Tag Archives: Recap

Season Premiere: Project Runway Season Five – “Episode One”

“Episode One”

July 16th, 2008

You may have noticed that I have never quite blogged about Project Runway in the life of Cultural Learnings, which is for two main reasons. First and foremost, I’m late on the uptake, having only discovered the series in its fourth season. And, second, the strange lack of a Canadian simulcasting means that I’m always delayed in getting my hands on the more recent episodes.

But I won’t let that be a barrier to the only reality competition series to ever win a prestigious Peabody Award. There is something about Project Runway that just clicks in this genre, primarily because these people are actually capable of creating interesting fashion design for both those who know what’s good (Not me) and those who have no idea beyond their own personal taste (That’s me, FYI). It’s got just the right balance of interpersonal conflict that’s expected from reality television and, more importantly, people being outright challenged to complete the tasks at hand.

And for the show’s fifth season, there’s no surprises: it’s the same Heidi, the same Tim, the same diverse/crazy group of contenders, and the same types of challenges and editing. All of that might change for the show’s eventual shift to Lifetime in the Fall, but for now? Familiarity is a darn good thing.

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(Mid) Season Finale: Battlestar Galactica – “Revelations”


June 13th, 2008

Since New Caprica, Battlestar Galactica has been a series defined by the intersection of two races – of their people, their beliefs, their actions and their futures. At odds with one another from the moment the Miniseries began, humans and Cylons have slowly but surely centralized into two groups of people who are searching for a greater purpose and a greater understanding. When the Cylons occupied humanity on New Caprica, Caprica Six and the other Cylon leaders felt that they were meant to co-exist – of course, one cannot force such a peace as easily as they had hoped.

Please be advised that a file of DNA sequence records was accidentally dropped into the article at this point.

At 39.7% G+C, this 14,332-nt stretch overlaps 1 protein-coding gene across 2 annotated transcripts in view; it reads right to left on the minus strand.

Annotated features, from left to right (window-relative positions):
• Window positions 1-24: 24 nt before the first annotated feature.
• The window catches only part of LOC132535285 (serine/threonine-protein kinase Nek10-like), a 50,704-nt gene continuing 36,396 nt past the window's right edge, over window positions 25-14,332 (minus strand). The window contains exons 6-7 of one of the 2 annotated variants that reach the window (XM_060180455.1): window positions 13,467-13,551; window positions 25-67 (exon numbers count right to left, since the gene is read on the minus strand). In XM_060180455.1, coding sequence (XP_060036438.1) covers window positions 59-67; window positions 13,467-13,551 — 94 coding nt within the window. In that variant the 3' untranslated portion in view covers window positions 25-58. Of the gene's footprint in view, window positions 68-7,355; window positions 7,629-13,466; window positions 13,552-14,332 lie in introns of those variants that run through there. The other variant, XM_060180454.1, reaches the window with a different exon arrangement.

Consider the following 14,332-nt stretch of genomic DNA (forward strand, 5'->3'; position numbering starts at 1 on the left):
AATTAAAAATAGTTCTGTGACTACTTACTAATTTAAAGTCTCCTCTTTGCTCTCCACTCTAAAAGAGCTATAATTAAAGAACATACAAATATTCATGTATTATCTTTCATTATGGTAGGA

No, it takes the right moment for that to happen, which is perhaps the very definition the show’s purpose in the first half of its fourth and final season. It seems as if the search for Earth is, in fact, that point of intersection: conveniently for the series’ narrative, the human desire to discover a new home on Earth requires the discovery of the Final Cylon models, the discovery of which is the goal of the current batch of renegade Cylons. And so we have spent nine episodes bringing these two groups together, now finally reaching the point where all the pieces are in play.

We started the season with a mysteriously untouched viper and four newly found Cylons, and they return here to ask the question of everyone on each side of the conflict: are you willing to accept the intertwined fate of these two peoples, or will old wounds win the day? As the driving force behind a tense showdown with an infinite number of potential outcomes, “Revelations” proves something we knew all along: that few shows on television can have us questioning everything as easily as this one, and that no show on television can measure up because of it. Plus, after all the questions are over, we’re left facing an answer we never saw coming, and a future that waiting seven months for will be, well, a frakkin’ bitch.